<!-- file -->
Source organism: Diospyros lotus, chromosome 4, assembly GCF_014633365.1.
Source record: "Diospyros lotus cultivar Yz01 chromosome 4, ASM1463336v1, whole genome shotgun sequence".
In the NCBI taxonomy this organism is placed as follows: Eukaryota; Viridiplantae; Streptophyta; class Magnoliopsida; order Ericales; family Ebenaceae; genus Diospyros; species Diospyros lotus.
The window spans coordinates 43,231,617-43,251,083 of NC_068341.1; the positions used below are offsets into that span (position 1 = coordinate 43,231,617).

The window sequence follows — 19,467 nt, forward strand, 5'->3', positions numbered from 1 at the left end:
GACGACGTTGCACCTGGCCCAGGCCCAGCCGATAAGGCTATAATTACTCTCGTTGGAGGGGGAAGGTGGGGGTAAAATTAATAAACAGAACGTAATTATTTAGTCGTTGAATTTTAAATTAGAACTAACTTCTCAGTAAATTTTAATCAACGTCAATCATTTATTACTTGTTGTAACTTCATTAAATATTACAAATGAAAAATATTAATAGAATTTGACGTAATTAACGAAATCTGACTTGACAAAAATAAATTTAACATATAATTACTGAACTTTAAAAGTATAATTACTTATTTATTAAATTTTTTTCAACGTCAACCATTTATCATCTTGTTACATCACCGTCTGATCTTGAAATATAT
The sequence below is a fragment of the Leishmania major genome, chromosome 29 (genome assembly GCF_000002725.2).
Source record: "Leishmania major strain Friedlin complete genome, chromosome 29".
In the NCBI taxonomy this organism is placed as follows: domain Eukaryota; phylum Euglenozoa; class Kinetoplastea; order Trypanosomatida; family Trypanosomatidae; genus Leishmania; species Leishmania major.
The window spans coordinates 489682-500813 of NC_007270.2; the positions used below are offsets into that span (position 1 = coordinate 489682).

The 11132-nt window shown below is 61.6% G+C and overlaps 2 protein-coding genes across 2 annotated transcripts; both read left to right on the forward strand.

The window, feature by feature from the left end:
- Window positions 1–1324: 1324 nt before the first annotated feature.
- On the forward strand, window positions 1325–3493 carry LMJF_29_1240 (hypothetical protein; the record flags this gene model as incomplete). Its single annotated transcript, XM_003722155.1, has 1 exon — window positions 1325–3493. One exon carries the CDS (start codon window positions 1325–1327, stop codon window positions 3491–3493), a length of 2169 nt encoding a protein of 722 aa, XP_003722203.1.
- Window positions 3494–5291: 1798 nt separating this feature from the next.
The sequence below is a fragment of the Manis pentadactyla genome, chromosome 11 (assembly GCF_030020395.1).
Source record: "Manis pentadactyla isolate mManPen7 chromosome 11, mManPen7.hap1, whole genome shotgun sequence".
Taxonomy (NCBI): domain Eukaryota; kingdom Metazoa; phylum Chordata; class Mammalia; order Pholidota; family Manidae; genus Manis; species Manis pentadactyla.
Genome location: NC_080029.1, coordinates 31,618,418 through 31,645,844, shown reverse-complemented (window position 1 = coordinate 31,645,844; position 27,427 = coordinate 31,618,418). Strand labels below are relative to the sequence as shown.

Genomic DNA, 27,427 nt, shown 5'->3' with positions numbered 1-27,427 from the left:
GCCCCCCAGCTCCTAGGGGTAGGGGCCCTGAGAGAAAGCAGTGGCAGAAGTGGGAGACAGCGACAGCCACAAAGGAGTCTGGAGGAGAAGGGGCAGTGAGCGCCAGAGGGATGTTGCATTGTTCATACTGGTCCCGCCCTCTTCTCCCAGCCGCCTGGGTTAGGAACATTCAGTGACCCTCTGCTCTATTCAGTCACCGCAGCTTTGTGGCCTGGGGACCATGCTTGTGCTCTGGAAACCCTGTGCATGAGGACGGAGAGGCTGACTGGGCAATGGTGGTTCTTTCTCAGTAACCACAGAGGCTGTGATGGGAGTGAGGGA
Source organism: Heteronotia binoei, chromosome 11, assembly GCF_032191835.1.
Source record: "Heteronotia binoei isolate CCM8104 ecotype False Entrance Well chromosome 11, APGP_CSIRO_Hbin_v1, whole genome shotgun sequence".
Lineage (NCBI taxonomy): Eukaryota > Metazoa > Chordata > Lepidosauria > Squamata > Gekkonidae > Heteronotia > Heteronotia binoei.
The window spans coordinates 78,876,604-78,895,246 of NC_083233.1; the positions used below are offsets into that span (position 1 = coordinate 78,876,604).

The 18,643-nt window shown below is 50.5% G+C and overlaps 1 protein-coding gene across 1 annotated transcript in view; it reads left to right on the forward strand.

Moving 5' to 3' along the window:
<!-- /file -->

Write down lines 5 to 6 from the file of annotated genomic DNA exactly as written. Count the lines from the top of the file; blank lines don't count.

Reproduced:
The window sequence follows — 19,467 nt, forward strand, 5'->3', positions numbered from 1 at the left end:
GACGACGTTGCACCTGGCCCAGGCCCAGCCGATAAGGCTATAATTACTCTCGTTGGAGGGGGAAGGTGGGGGTAAAATTAATAAACAGAACGTAATTATTTAGTCGTTGAATTTTAAATTAGAACTAACTTCTCAGTAAATTTTAATCAACGTCAATCATTTATTACTTGTTGTAACTTCATTAAATATTACAAATGAAAAATATTAATAGAATTTGACGTAATTAACGAAATCTGACTTGACAAAAATAAATTTAACATATAATTACTGAACTTTAAAAGTATAATTACTTATTTATTAAATTTTTTTCAACGTCAACCATTTATCATCTTGTTACATCACCGTCTGATCTTGAAATATAT